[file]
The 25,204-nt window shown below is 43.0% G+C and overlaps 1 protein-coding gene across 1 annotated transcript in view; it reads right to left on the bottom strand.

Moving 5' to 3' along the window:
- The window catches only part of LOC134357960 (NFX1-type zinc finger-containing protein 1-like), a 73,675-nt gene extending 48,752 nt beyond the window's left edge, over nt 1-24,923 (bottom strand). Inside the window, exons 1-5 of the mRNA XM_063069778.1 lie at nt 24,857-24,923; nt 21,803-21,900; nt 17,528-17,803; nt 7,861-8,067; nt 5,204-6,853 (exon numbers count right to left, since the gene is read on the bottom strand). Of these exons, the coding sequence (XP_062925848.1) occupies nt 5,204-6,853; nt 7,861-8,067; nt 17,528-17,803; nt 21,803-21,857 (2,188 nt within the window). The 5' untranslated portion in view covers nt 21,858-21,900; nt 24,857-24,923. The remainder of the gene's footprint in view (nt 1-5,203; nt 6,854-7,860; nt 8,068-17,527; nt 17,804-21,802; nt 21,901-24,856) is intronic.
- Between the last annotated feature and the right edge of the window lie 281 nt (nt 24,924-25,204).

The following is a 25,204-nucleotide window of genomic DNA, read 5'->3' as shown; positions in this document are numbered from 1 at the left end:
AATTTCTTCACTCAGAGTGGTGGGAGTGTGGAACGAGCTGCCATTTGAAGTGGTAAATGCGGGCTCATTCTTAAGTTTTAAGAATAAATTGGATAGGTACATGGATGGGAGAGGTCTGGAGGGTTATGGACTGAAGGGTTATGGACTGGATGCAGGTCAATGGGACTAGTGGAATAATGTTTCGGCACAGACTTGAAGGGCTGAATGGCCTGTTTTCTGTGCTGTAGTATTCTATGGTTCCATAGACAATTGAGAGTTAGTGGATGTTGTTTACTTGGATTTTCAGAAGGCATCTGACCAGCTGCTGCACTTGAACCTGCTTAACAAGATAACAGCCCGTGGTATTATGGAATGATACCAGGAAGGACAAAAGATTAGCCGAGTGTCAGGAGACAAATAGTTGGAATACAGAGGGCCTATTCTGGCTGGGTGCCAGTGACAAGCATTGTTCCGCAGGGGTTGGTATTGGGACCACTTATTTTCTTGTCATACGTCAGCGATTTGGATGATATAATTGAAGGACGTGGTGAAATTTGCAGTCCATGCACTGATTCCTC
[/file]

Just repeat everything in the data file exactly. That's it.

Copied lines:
The 25,204-nt window shown below is 43.0% G+C and overlaps 1 protein-coding gene across 1 annotated transcript in view; it reads right to left on the bottom strand.

Moving 5' to 3' along the window:
- The window catches only part of LOC134357960 (NFX1-type zinc finger-containing protein 1-like), a 73,675-nt gene extending 48,752 nt beyond the window's left edge, over nt 1-24,923 (bottom strand). Inside the window, exons 1-5 of the mRNA XM_063069778.1 lie at nt 24,857-24,923; nt 21,803-21,900; nt 17,528-17,803; nt 7,861-8,067; nt 5,204-6,853 (exon numbers count right to left, since the gene is read on the bottom strand). Of these exons, the coding sequence (XP_062925848.1) occupies nt 5,204-6,853; nt 7,861-8,067; nt 17,528-17,803; nt 21,803-21,857 (2,188 nt within the window). The 5' untranslated portion in view covers nt 21,858-21,900; nt 24,857-24,923. The remainder of the gene's footprint in view (nt 1-5,203; nt 6,854-7,860; nt 8,068-17,527; nt 17,804-21,802; nt 21,901-24,856) is intronic.
- Between the last annotated feature and the right edge of the window lie 281 nt (nt 24,924-25,204).

The following is a 25,204-nucleotide window of genomic DNA, read 5'->3' as shown; positions in this document are numbered from 1 at the left end:
AATTTCTTCACTCAGAGTGGTGGGAGTGTGGAACGAGCTGCCATTTGAAGTGGTAAATGCGGGCTCATTCTTAAGTTTTAAGAATAAATTGGATAGGTACATGGATGGGAGAGGTCTGGAGGGTTATGGACTGAAGGGTTATGGACTGGATGCAGGTCAATGGGACTAGTGGAATAATGTTTCGGCACAGACTTGAAGGGCTGAATGGCCTGTTTTCTGTGCTGTAGTATTCTATGGTTCCATAGACAATTGAGAGTTAGTGGATGTTGTTTACTTGGATTTTCAGAAGGCATCTGACCAGCTGCTGCACTTGAACCTGCTTAACAAGATAACAGCCCGTGGTATTATGGAATGATACCAGGAAGGACAAAAGATTAGCCGAGTGTCAGGAGACAAATAGTTGGAATACAGAGGGCCTATTCTGGCTGGGTGCCAGTGACAAGCATTGTTCCGCAGGGGTTGGTATTGGGACCACTTATTTTCTTGTCATACGTCAGCGATTTGGATGATATAATTGAAGGACGTGGTGAAATTTGCAGTCCATGCACTGATTCCTC